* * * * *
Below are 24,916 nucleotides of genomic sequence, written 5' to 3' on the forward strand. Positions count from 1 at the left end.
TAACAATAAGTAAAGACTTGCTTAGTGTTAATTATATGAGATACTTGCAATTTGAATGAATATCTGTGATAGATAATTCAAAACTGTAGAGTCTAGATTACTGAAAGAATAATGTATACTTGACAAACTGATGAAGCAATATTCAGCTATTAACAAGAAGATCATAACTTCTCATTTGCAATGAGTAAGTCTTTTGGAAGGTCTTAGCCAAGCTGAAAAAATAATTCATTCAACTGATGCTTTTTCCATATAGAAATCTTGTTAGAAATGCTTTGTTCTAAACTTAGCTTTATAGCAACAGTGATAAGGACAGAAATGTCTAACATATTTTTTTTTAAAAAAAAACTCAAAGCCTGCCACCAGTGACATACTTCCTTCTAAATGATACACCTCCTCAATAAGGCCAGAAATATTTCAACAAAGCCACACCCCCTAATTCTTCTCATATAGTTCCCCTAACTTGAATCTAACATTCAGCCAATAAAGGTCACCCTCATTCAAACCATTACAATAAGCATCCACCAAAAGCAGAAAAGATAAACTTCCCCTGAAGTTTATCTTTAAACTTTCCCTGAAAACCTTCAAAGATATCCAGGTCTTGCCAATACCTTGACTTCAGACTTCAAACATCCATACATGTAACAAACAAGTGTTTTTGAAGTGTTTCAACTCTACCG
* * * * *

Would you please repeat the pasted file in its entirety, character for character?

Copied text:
Below are 24,916 nucleotides of genomic sequence, written 5' to 3' on the forward strand. Positions count from 1 at the left end.
TAACAATAAGTAAAGACTTGCTTAGTGTTAATTATATGAGATACTTGCAATTTGAATGAATATCTGTGATAGATAATTCAAAACTGTAGAGTCTAGATTACTGAAAGAATAATGTATACTTGACAAACTGATGAAGCAATATTCAGCTATTAACAAGAAGATCATAACTTCTCATTTGCAATGAGTAAGTCTTTTGGAAGGTCTTAGCCAAGCTGAAAAAATAATTCATTCAACTGATGCTTTTTCCATATAGAAATCTTGTTAGAAATGCTTTGTTCTAAACTTAGCTTTATAGCAACAGTGATAAGGACAGAAATGTCTAACATATTTTTTTTTAAAAAAAAACTCAAAGCCTGCCACCAGTGACATACTTCCTTCTAAATGATACACCTCCTCAATAAGGCCAGAAATATTTCAACAAAGCCACACCCCCTAATTCTTCTCATATAGTTCCCCTAACTTGAATCTAACATTCAGCCAATAAAGGTCACCCTCATTCAAACCATTACAATAAGCATCCACCAAAAGCAGAAAAGATAAACTTCCCCTGAAGTTTATCTTTAAACTTTCCCTGAAAACCTTCAAAGATATCCAGGTCTTGCCAATACCTTGACTTCAGACTTCAAACATCCATACATGTAACAAACAAGTGTTTTTGAAGTGTTTCAACTCTACCG